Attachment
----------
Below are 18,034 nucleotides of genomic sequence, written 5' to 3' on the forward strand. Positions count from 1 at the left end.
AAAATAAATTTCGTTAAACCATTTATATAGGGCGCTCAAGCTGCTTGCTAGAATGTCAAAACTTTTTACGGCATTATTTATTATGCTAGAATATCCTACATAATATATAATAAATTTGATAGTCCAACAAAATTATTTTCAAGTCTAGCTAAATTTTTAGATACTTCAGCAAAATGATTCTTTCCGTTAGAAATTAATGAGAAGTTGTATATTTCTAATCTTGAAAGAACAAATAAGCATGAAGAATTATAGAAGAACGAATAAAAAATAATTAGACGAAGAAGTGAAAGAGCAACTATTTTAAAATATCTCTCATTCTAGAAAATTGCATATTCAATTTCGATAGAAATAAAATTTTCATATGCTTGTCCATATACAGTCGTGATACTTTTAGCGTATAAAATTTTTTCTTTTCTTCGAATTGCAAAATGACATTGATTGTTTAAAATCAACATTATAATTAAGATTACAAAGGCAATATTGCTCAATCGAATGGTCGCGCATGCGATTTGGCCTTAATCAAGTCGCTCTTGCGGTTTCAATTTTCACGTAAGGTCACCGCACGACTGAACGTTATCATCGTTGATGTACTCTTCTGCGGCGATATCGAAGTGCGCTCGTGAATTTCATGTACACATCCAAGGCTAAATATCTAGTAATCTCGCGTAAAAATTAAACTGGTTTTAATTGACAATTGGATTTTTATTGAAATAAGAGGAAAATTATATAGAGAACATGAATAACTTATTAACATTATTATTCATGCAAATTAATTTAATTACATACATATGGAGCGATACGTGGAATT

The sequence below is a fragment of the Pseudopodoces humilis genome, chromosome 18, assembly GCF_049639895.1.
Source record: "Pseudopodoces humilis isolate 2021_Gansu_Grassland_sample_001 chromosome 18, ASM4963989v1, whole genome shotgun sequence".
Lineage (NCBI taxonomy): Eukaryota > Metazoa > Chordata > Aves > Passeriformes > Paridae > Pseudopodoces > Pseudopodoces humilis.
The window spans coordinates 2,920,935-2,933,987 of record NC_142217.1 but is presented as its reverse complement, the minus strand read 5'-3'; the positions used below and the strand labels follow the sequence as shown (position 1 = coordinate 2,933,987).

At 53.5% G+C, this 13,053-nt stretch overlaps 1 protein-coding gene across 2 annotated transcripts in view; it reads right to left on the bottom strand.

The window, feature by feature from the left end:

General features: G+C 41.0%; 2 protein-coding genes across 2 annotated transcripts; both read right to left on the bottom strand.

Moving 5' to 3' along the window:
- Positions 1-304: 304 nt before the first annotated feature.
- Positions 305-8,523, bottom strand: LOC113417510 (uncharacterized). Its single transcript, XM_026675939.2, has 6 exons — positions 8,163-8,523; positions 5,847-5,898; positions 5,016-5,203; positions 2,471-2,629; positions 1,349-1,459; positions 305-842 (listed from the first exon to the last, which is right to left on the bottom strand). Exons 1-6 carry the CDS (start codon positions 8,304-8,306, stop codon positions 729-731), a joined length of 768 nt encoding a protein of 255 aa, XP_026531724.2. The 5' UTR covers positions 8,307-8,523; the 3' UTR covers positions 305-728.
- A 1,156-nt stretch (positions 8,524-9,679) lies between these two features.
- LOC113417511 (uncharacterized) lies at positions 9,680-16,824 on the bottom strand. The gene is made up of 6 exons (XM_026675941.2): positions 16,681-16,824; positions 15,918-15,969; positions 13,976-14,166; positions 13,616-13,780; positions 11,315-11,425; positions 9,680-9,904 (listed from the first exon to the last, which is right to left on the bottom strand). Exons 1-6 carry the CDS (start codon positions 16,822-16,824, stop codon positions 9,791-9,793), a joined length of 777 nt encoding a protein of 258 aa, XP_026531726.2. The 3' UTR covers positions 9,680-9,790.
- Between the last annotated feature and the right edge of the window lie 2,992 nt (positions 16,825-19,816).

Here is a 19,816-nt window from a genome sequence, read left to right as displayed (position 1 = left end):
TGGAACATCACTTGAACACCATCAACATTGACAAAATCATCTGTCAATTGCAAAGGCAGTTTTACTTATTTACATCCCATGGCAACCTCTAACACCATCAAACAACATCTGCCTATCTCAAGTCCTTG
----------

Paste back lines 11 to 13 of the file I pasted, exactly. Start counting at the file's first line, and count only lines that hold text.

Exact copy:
- Positions 1-304: 304 nt before the first annotated feature.
- Positions 305-8,523, bottom strand: LOC113417510 (uncharacterized). Its single transcript, XM_026675939.2, has 6 exons — positions 8,163-8,523; positions 5,847-5,898; positions 5,016-5,203; positions 2,471-2,629; positions 1,349-1,459; positions 305-842 (listed from the first exon to the last, which is right to left on the bottom strand). Exons 1-6 carry the CDS (start codon positions 8,304-8,306, stop codon positions 729-731), a joined length of 768 nt encoding a protein of 255 aa, XP_026531724.2. The 5' UTR covers positions 8,307-8,523; the 3' UTR covers positions 305-728.
- A 1,156-nt stretch (positions 8,524-9,679) lies between these two features.